What a nice way to end the week—with adorable pictures of some sweet kittens.
What a nice way to end the week—with adorable pictures of some sweet kittens.
Say what? Yes, it’s evidently a new concept and quite a good idea for keeping feral cats safe and warm in winter. People rehabilitate old tires and create shelter for homeless cats. Here’s a picture of a kitty tire condo: https://www.facebook.com/permalink.php?story_fbid=1972841336076879&id=180016842026013
And if you really have a lot of old tires and time and you love rubber yard ornaments, you must check out this site. It shows 40 things you can do with tires—for example, make decorative birds, a horse and cart (no kidding), some adorable snails to welcome guests. Seeing is believing: https://www.icreativeideas.com/40-creative-diy-ideas-to-repurpose-old-tire-into-animal-shaped-garden-decor/
Here’s another method of protecting feral cats in winter using Rubbermaid storage bins https://alleycatadvocates.org/communitycat-care-center/creating-winter-shelters/
I continue to collect pictures of cats from friends and take pictures of cats I see out and about. Here are some you might enjoy. This is Tommy. He had a horrendous bout with a mysterious illness a few years ago. It took a while to diagnose it and get him back on track and his humans spent a lot of money in the process, but just look at the results. Tommy is healthy, happy, and he’s still king of the house.
This little cutie is Joy. She lives next door. She’s petite and has only part of a tail. She’s been a little lonely since her longtime Maine coon buddy passed on, but is a bit overwhelmed now by a couple of kittens who have joined the household. Her humans say it has certainly brought out the kitten in Joy to have Annie and Mollie around.
Can you believe it? I’ve finished the first draft of Book 38. Spoiler Alert: Book 38 is this year’s Christmas story. In the seven years that I’ve been writing the Klepto Cat Mysteries, I’ve produced two Christmas stories. And are they ever popular! This will be number three.
This book is with beta readers as we speak. Look for it on Amazon sometimes in October. Yes, it still has to go through another few rounds of editing before I hand it off to the editor. Then I do more editing. Next we go through the formatting process for the print book and the ebook.
In the meantime, Bernadette Kazmarski is working on the cover. Presently we’re trying to decide whether to show the inside of the cozy cabin, where Rags and his family are staying in this story, or the outside of it with Rags frolicking in the snow. Decisions! Decisions!
I get pleas from Rags’s fans to hurry and finish the next book. “I can’t wait for the next one,” they say. “When will the next book be out?” Well, typically, over the six and a half years, I’ve produced 6 books per year. This year we’ll top that—not that I’m trying to break any records. No. My goals is simply to keep doing what I love doing, which is to write these stories for you, and to bring you a new book as often as possible. Turns out this year the possibility is seven (or maybe eight) books.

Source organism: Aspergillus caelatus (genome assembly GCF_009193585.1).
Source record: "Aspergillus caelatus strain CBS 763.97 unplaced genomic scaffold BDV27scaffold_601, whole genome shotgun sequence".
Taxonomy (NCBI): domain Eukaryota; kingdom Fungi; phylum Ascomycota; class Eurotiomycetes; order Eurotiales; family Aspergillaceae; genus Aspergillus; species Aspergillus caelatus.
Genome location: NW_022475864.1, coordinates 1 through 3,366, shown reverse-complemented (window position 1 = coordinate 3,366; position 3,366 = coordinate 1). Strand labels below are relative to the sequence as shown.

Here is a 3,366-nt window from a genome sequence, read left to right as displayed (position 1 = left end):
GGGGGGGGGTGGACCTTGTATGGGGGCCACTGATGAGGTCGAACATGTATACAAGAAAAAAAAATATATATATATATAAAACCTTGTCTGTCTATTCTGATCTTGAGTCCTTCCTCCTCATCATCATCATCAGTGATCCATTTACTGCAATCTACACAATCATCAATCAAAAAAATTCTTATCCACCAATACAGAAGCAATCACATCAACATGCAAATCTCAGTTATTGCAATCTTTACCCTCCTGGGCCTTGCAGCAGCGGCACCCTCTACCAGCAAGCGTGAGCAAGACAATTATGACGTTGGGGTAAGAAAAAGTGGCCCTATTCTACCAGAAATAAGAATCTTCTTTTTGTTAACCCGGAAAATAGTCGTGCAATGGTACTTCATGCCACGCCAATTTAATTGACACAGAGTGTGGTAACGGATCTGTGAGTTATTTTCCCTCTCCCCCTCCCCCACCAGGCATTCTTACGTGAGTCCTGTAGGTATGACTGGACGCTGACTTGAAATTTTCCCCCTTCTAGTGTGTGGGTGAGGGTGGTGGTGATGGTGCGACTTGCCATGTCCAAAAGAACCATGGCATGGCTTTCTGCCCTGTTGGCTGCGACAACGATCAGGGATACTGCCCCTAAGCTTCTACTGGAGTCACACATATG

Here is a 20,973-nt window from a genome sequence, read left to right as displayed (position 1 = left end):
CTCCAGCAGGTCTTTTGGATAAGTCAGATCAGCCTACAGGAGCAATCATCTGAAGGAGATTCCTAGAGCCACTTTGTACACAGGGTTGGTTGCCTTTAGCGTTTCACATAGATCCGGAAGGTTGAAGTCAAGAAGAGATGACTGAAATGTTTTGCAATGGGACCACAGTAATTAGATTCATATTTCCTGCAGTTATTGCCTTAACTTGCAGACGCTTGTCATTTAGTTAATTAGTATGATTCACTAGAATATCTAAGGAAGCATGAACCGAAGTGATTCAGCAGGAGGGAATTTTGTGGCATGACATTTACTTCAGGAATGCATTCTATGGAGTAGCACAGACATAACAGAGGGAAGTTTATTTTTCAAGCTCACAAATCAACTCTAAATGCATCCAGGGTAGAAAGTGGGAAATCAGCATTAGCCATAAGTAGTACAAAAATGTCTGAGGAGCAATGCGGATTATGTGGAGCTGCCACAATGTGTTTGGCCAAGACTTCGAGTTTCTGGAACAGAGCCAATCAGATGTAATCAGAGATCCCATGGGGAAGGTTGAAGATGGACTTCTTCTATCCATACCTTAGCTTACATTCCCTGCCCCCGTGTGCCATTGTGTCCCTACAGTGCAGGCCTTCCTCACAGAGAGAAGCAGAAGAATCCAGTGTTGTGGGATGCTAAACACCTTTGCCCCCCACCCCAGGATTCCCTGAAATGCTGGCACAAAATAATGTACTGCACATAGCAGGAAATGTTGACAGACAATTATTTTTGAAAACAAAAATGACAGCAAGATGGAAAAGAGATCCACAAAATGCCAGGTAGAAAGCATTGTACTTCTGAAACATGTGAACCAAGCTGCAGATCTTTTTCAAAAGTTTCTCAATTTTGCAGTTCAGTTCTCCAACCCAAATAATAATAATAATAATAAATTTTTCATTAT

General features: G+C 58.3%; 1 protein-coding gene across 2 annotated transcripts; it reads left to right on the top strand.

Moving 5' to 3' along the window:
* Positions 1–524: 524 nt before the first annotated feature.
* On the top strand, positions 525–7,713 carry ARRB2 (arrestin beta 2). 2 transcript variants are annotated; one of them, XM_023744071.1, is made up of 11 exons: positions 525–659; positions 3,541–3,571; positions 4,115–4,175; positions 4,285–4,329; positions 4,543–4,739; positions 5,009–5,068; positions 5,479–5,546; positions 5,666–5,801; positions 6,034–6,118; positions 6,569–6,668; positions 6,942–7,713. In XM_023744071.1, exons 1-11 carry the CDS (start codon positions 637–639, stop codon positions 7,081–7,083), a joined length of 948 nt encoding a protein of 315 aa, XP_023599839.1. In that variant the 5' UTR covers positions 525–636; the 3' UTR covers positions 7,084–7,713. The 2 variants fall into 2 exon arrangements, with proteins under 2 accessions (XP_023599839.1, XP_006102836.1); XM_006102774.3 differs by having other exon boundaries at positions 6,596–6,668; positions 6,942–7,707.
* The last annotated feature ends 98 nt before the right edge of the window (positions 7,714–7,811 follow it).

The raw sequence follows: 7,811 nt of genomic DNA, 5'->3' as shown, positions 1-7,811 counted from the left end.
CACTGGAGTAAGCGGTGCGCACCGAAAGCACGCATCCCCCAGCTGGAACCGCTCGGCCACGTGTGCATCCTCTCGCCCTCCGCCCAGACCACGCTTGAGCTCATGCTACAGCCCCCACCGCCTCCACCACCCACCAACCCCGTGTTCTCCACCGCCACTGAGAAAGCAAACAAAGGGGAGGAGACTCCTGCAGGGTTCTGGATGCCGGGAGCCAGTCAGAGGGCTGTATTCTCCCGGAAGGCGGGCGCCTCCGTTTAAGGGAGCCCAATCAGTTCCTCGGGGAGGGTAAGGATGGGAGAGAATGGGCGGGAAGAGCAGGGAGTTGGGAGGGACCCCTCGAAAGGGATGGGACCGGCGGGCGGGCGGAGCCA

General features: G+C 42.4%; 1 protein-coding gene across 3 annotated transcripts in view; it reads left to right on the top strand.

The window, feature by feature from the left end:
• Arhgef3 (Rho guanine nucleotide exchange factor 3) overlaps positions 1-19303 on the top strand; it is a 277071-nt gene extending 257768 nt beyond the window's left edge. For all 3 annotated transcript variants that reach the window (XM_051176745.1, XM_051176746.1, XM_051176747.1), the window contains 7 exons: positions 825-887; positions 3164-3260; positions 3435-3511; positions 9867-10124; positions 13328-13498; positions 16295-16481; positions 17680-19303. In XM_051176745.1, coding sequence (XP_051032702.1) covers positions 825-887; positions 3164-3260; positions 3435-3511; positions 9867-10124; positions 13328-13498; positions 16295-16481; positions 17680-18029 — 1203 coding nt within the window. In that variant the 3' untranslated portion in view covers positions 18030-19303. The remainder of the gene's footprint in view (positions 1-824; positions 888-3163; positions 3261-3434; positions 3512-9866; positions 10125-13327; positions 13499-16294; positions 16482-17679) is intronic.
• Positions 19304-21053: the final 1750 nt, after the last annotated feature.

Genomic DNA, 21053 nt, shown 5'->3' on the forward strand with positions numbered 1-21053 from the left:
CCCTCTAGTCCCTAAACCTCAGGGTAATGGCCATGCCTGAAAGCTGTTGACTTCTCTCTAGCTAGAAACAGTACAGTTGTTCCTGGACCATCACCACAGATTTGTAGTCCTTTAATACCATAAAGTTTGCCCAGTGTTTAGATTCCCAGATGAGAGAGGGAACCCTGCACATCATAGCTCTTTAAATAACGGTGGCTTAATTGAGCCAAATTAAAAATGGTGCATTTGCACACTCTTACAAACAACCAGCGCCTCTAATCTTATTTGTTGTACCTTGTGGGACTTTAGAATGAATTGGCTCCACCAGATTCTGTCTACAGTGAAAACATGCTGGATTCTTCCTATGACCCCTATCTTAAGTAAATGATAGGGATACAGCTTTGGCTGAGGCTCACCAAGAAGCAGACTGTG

Another spoiler alert: I started Book 39 yesterday—a very interesting and different theme for Rags and his human and animal friends. Yes, I’m able to work on two books simultaneously. Someone asked me the other day how I do that and I suppose it’s from my training as an article-writer. I often had more than one or two articles going at various stages on very different topics for very different publications.
So this is my update. I hope you are all enjoying Book 37, Cats and Caboodle as part of your summer reading.
No worries for those of you who love Rags, the partly fictitious cat in my Klepto at Mystery stories. He isn’t ill, but Lily is. We adopted Lily when she was eight-weeks old. We believe she came to us with kidney disease because the symptoms appeared so early. The diagnosis took a while.
When she was four years, she became seriously ill. We consulted with several veterinarians, including a specialist in New York and, with guidance and mostly natural remedies and a switch to prescription food, we got her on the right track again. That’s when we received the kidney disease diagnosis. For six years now we’ve kept an eye on Lily’s kidney values and we’ve carefully monitored her food—mostly prescription. So far so good until this year. Lily is ten. The numbers are starting to go awry and, for the first time since 2009, she’s losing weight. She’s been vomiting more often. Time to start worrying.
Maybe she was feeding off my emotions at first, or she was simply mad at us because we stuffed her into a carrier and carted her off to the torture chamber (veterinarian) last week, but she seemed lethargic. She started hanging out alone in a different spot and she looked sad. But she never missed a meal—that’s our Lily.
After a couple of days, however, and daily doses of Rescue Remedy and a supplement for kitty kidney patients, Lily is back to being silly and sweet Lily. I know that it will be a series of ups and downs from here on out. And boy am I going to enjoy those ups.
Just now, in fact, Lily and I played a fast game of “chase the straw tip.” She loves chasing after the tip of the straw when I snip it off so the straw fits in my coffee cup. When I saw Lily sort of lounging around looking bored yesterday, I picked up the stuffed animals she had strewn all over the floor and put them away. Minutes later I heard her announcing her arrival with baby lamb, then her little kitty, soon she brought her hedgehog and polar bear. Yes, she was back—she had purpose. This morning, after our romp with the straw tip, she rewarded me with MY little moose, which does not go in her toy box, but it sits on the piano. No stuffed critter in this house is safe from Lily. And that’s okay with me. It’s when she stops decorating the house with her toys that I’ll go into serious worry mode.